6 books by Lee McAulay and Vita Tugwell

I’m pleased with the covers but some of the interior files can be smartened up. I uploaded The Bead Merchant in 2012, for goodness’ sake, and not only have ebooks moved on since then, my interior layout skills have improved too.

For the sake of the postage I decided not to buy paperback copies of the Petticoat Katie short stories I put in print, although that would be instructive as – again – I uploaded some of those in 2012, before I began writing Maiden Flight.

But half a dozen novels isn’t enough.

It’s barely the foundation of a body of work.

Half a dozen novels, not even under the same name, not in the same series or universe. A bare scratch in the surface of literature, of whatever definition.

A handful of blocks to build a cathedral, one word at a time.

Back to the writing desk.


*You can do the same here.

Published in: on March 11, 2015 at 12:00 am  Comments (2)  
Tags: , , ,

Where will you be in ten years’ time?

This is a copy of a guest post I had published over on Do Authors Dream Of Electric Books? on 31 January 2012. I liked it so much I thought I’d re-post it here. Ta.


I recently fired up an old PC to rescue a novel from a zip disk, and in doing so I discovered a lot of old web links from ten or eleven years ago, saved onto the disk along with my novel. Reading through these has given me a lot to think about.

So many books, so little time

I thought about the ten years since I downloaded those links – life events, changes online and in the real world, successes and failures and other experiences. I looked at my meagre achievements as a writer.

And I began to think ten years ahead.

Last year, I wrote twenty short stories, one novella, one-and-a-half novels. I built a new blog up to fifty pages and had an article and a book review published in a niche magazine.

I work a full-time job. Last year I had an allotment garden and a hobby which took me away from home for a couple of weekends and occupied my spare time in the evenings and weekends for months beforehand.

I didn’t write nearly as much as I hoped. But I planned my writing around work, around the allotment, around the rest of my life including holidays and family visits and friends and exercise and learning new stuff.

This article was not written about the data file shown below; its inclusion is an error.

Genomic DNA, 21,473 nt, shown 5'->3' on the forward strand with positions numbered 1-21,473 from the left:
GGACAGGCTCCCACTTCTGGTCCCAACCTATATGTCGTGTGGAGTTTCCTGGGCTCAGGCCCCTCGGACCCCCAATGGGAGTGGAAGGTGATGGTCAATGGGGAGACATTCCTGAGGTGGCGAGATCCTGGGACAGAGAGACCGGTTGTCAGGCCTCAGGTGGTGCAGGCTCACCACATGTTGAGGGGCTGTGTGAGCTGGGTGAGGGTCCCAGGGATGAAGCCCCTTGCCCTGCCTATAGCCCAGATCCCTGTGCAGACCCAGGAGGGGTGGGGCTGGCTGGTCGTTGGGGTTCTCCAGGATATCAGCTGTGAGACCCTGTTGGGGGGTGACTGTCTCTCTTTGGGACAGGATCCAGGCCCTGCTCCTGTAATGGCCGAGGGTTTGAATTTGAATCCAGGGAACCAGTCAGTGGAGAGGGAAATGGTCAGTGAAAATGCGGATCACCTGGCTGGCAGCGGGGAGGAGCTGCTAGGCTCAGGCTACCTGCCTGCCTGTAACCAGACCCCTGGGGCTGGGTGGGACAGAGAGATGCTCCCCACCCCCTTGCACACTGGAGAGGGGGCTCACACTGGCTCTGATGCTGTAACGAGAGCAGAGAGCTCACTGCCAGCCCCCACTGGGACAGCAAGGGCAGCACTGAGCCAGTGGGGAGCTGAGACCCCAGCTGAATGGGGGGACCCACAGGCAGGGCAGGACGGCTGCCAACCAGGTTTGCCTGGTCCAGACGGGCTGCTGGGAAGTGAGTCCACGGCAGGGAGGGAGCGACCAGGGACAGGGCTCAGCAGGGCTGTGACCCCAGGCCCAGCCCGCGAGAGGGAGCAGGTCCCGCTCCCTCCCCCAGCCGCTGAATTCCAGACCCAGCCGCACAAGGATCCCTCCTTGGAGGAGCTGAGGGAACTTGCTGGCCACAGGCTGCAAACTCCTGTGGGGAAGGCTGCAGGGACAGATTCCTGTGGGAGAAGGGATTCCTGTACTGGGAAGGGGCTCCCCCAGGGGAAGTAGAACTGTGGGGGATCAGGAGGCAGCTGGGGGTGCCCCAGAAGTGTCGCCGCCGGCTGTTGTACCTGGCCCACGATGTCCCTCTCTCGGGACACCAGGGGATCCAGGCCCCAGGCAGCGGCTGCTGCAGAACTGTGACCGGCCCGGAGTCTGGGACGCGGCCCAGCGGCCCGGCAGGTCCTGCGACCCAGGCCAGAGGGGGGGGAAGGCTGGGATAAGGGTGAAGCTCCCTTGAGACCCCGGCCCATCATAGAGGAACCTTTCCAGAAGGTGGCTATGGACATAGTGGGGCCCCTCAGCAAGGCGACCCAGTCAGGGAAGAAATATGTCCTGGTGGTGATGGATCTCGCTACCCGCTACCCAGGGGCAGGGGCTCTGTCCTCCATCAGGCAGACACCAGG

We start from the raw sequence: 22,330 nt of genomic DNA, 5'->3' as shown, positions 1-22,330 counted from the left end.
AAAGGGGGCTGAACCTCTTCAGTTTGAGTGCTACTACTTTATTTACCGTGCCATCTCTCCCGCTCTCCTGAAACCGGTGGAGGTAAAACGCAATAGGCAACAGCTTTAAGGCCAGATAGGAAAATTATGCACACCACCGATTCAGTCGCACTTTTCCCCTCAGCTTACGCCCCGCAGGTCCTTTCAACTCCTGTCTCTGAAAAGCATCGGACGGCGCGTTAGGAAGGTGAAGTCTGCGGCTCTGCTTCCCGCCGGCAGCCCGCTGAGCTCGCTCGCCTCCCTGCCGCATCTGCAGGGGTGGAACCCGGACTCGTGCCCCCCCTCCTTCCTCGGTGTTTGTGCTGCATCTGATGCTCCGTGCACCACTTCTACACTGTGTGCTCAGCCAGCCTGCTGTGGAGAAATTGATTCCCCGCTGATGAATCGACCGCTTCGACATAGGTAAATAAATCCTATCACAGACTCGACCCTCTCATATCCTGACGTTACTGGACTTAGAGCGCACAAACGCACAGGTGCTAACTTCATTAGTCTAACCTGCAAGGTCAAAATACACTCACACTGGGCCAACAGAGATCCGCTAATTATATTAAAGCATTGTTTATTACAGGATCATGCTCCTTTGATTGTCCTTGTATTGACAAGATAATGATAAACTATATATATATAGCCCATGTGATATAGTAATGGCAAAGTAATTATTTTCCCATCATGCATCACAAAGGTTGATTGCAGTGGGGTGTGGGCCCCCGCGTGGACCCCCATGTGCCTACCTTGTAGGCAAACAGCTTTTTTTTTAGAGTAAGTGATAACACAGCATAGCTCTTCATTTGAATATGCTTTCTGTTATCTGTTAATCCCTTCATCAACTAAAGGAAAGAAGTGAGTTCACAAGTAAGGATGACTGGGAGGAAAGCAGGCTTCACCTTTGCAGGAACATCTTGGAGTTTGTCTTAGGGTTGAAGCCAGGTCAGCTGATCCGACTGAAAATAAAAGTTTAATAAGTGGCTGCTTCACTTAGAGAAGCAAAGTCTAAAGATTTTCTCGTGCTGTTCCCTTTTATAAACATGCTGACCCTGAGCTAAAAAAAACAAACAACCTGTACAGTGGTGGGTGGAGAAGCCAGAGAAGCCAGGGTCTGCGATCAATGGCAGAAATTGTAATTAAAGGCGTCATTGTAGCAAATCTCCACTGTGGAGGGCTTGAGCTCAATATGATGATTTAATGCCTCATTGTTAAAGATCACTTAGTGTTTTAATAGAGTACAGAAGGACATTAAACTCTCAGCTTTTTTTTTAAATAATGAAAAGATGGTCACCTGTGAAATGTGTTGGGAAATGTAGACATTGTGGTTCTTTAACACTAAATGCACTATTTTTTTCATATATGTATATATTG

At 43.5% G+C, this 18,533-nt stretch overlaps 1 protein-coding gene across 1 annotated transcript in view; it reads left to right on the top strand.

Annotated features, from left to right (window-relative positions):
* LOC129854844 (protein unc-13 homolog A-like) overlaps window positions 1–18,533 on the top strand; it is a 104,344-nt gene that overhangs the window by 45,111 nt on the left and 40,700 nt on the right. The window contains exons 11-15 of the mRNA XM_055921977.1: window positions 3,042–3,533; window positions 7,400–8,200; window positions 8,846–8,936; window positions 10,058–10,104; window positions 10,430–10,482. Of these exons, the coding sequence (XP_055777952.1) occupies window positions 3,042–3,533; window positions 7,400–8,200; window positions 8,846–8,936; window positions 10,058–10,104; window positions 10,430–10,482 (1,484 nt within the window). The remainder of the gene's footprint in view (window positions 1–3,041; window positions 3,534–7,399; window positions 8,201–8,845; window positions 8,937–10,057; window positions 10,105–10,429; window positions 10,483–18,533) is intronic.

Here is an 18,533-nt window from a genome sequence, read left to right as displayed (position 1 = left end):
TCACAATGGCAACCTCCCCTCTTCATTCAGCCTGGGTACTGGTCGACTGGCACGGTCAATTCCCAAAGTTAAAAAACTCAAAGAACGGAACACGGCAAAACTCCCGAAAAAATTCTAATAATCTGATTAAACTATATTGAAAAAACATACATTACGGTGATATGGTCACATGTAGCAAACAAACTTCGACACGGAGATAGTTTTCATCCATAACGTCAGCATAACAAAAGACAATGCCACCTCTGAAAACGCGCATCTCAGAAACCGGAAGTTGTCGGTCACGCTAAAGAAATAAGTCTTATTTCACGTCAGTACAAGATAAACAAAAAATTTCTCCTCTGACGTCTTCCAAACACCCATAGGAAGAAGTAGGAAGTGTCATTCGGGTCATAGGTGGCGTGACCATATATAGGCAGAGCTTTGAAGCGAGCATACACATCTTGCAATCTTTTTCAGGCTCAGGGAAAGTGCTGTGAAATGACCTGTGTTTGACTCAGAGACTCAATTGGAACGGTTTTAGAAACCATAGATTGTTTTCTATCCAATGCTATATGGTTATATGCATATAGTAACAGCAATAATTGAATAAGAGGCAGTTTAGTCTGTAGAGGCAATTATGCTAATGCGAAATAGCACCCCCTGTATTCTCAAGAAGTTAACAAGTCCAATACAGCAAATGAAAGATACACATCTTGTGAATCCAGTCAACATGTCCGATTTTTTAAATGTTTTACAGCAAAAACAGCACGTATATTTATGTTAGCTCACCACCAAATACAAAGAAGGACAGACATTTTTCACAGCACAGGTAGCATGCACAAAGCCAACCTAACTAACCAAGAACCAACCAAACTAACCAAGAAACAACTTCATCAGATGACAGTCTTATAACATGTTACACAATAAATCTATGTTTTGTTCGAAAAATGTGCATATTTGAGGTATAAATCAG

And I wrote.

My output last year wasn’t prolific. Far from it.

However, I now have a suite of products up for sale on Amazon and via Smashwords to a number of international markets. I have publication credits in a print magazine. If I produce as much this year, I’ll double the size of my suite. I’ll also have a little planetary system of stories in the same universe. Two universes, in fact.

In ten years time, if I keep up the same leisurely pace of production and nothing else changes, I’ll have:

  • ten novels
  • ten novellas
  • two hundred short stories
  • ten non-fiction booklets
  • an as-yet-unplanned number of variety packs – novels+novellas, novels+shorts, twin novel packs, themed packs, character packs, etc. which add up to at least another hundred products
  • a 500-post blog

If I’d started this ten years ago, at this pace, even with all the life issues that cropped up in those years, how would that body of work make me feel?

Rather chuffed, I can tell you.

Never mind the state of publishing, the crisis of the internet, the downfall of western civilisation. Ignore it, and look at that body of work. I want to be able to look back in ten years and see that with my name against it.

Guardian Pix 2009, Shelves full of books

Image Credit: Guardian/Getty Images

What does your ten-year plan look like?


Published in: on February 28, 2012 at 12:00 am  Comments (4)  
Tags: , ,